English name: Dracaena
Dracaena, genus of about 170 species of flowering plants in the asparagus family (Asparagaceae). Members of the genus are native primarily to the Old World tropics, especially Africa, and one species is endemic to South America. Several Dracaena species are cultivated as houseplants for their ornamental foliage and are noted as effective air cleaners that remove chemicals, such as formaldehyde, from the air indoors.
The genus is fairly diverse. Most species have short ringed stalks and narrow sword-shaped leaves, though some resemble trees with crowns of leaves. Members of the former Sansevieria typically have short thick roots and long narrow basal leaves that stand erect. The small flowers are typically red, yellow, or green and produce berrylike fruit with one to three seeds.
Lucky bamboo (Dracaena braunii) and corn plant (D. fragrans), frequently with yellow leaf edges or white stripes, are common houseplants. Snake plant, or mother-in-law’s-tongue (D. trifasciata, formerly Sansevieria trifasciata), is another popular houseplant, known for its attractive upright foliage.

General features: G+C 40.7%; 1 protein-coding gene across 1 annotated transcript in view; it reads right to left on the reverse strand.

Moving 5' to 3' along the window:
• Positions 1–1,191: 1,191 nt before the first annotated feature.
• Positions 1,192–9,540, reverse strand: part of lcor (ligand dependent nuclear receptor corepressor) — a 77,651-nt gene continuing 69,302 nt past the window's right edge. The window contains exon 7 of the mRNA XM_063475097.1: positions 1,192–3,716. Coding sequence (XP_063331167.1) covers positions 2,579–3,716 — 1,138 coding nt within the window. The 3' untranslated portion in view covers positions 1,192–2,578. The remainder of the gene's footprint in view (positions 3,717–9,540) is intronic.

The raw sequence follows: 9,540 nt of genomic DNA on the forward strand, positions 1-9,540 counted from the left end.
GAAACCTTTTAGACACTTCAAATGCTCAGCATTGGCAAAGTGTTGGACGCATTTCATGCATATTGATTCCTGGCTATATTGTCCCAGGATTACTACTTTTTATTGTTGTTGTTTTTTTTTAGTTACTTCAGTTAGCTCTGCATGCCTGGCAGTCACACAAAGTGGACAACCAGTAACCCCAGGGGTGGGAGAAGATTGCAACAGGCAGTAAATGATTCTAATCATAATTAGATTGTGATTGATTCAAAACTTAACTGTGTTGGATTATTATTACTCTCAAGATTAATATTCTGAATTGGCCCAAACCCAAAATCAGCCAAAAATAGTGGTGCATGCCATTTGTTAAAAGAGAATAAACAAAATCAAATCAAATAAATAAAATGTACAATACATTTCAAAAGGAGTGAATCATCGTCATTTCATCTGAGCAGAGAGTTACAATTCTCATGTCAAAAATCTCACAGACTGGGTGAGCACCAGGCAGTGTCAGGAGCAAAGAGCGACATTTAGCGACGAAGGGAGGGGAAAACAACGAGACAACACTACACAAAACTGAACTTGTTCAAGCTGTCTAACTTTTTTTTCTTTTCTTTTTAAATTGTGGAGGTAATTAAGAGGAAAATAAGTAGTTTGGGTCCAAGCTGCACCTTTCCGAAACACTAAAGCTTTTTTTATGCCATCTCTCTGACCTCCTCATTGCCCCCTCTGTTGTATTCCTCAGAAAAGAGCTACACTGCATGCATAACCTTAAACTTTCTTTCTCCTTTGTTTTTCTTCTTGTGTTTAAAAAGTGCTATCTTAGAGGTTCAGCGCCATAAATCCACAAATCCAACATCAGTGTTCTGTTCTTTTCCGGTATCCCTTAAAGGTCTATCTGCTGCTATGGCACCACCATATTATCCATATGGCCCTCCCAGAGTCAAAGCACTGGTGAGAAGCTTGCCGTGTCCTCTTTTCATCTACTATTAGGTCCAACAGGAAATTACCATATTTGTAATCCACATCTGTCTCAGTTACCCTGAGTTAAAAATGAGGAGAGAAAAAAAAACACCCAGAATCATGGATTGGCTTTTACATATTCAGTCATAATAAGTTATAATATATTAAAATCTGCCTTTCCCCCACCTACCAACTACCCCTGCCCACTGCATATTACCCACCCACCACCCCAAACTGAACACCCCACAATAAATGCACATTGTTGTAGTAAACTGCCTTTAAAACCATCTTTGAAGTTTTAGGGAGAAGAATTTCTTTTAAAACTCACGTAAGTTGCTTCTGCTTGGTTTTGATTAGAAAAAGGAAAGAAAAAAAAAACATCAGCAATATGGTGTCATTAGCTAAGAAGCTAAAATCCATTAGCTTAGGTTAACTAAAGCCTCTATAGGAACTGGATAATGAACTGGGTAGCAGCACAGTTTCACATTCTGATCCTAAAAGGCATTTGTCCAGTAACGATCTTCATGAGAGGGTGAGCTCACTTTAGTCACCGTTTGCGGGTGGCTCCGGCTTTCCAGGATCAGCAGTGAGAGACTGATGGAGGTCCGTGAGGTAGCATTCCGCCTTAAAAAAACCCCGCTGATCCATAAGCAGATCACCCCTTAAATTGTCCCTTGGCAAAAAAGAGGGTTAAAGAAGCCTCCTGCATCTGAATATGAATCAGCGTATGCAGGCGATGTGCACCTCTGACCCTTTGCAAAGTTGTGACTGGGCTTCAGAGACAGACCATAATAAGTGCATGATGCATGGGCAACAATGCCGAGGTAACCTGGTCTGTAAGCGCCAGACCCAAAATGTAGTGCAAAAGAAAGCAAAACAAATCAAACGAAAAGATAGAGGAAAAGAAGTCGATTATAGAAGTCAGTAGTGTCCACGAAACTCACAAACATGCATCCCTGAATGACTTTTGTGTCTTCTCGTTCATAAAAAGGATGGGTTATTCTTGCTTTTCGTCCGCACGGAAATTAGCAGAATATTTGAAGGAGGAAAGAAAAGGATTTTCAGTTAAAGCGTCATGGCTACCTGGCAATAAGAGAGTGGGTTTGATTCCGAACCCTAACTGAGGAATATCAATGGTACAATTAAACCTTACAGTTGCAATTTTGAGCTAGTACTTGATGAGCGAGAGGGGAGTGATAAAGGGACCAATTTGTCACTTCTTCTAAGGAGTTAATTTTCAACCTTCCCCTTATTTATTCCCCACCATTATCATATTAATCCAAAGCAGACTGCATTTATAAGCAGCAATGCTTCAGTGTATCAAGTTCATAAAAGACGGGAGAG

In 2018 phylogenetic data led to the reorganization of the now-defunct genus Sansevieria into Dracaena. The group includes a number of ornamentals as well as several plants with water-resistant leaf fibres that are sometimes used in the manufacture of ropes and for bowstrings. Iguanatail, or bowstring hemp (D. hyacinthoides, formerly S. hyacinthoides), has mottled leaves with light green bands and yellow edges; the greenish white fragrant flowers are borne in a tall cluster.
Dragon trees, notably D. draco from the Canary Islands, can grow more than 18 metres (60 feet) tall and 6 metres (20 feet) wide. The trunk contains a red gum, called dragon’s blood, valued for its medicinal properties. A number of Dracaena species are listed as endangered on the IUCN Red List of Threatened Species because of overharvesting and habitat loss.